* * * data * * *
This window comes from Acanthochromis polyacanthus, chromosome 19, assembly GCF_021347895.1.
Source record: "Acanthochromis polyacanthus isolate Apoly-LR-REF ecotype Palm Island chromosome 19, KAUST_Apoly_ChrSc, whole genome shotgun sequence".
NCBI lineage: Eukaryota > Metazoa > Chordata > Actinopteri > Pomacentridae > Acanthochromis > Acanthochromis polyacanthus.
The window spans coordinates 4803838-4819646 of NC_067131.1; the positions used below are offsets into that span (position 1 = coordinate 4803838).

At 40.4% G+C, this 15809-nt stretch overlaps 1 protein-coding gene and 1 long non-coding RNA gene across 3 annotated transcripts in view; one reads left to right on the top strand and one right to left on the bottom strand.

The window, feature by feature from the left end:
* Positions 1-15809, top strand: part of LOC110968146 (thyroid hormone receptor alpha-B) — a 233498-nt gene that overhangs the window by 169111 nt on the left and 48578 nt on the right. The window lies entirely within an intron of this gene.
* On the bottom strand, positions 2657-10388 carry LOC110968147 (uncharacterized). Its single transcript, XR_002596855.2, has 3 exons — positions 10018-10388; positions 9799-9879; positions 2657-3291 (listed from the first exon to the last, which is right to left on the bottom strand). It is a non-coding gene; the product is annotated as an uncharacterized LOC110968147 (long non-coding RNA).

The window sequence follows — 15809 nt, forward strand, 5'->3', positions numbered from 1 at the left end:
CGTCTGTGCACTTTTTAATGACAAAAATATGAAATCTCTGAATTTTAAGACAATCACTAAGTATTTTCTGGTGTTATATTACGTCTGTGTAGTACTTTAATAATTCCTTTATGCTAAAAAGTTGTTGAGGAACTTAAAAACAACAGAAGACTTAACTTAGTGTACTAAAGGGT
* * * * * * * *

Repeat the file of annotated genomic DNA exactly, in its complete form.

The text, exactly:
This window comes from Acanthochromis polyacanthus, chromosome 19, assembly GCF_021347895.1.
Source record: "Acanthochromis polyacanthus isolate Apoly-LR-REF ecotype Palm Island chromosome 19, KAUST_Apoly_ChrSc, whole genome shotgun sequence".
NCBI lineage: Eukaryota > Metazoa > Chordata > Actinopteri > Pomacentridae > Acanthochromis > Acanthochromis polyacanthus.
The window spans coordinates 4803838-4819646 of NC_067131.1; the positions used below are offsets into that span (position 1 = coordinate 4803838).

At 40.4% G+C, this 15809-nt stretch overlaps 1 protein-coding gene and 1 long non-coding RNA gene across 3 annotated transcripts in view; one reads left to right on the top strand and one right to left on the bottom strand.

The window, feature by feature from the left end:
* Positions 1-15809, top strand: part of LOC110968146 (thyroid hormone receptor alpha-B) — a 233498-nt gene that overhangs the window by 169111 nt on the left and 48578 nt on the right. The window lies entirely within an intron of this gene.
* On the bottom strand, positions 2657-10388 carry LOC110968147 (uncharacterized). Its single transcript, XR_002596855.2, has 3 exons — positions 10018-10388; positions 9799-9879; positions 2657-3291 (listed from the first exon to the last, which is right to left on the bottom strand). It is a non-coding gene; the product is annotated as an uncharacterized LOC110968147 (long non-coding RNA).

The window sequence follows — 15809 nt, forward strand, 5'->3', positions numbered from 1 at the left end:
CGTCTGTGCACTTTTTAATGACAAAAATATGAAATCTCTGAATTTTAAGACAATCACTAAGTATTTTCTGGTGTTATATTACGTCTGTGTAGTACTTTAATAATTCCTTTATGCTAAAAAGTTGTTGAGGAACTTAAAAACAACAGAAGACTTAACTTAGTGTACTAAAGGGT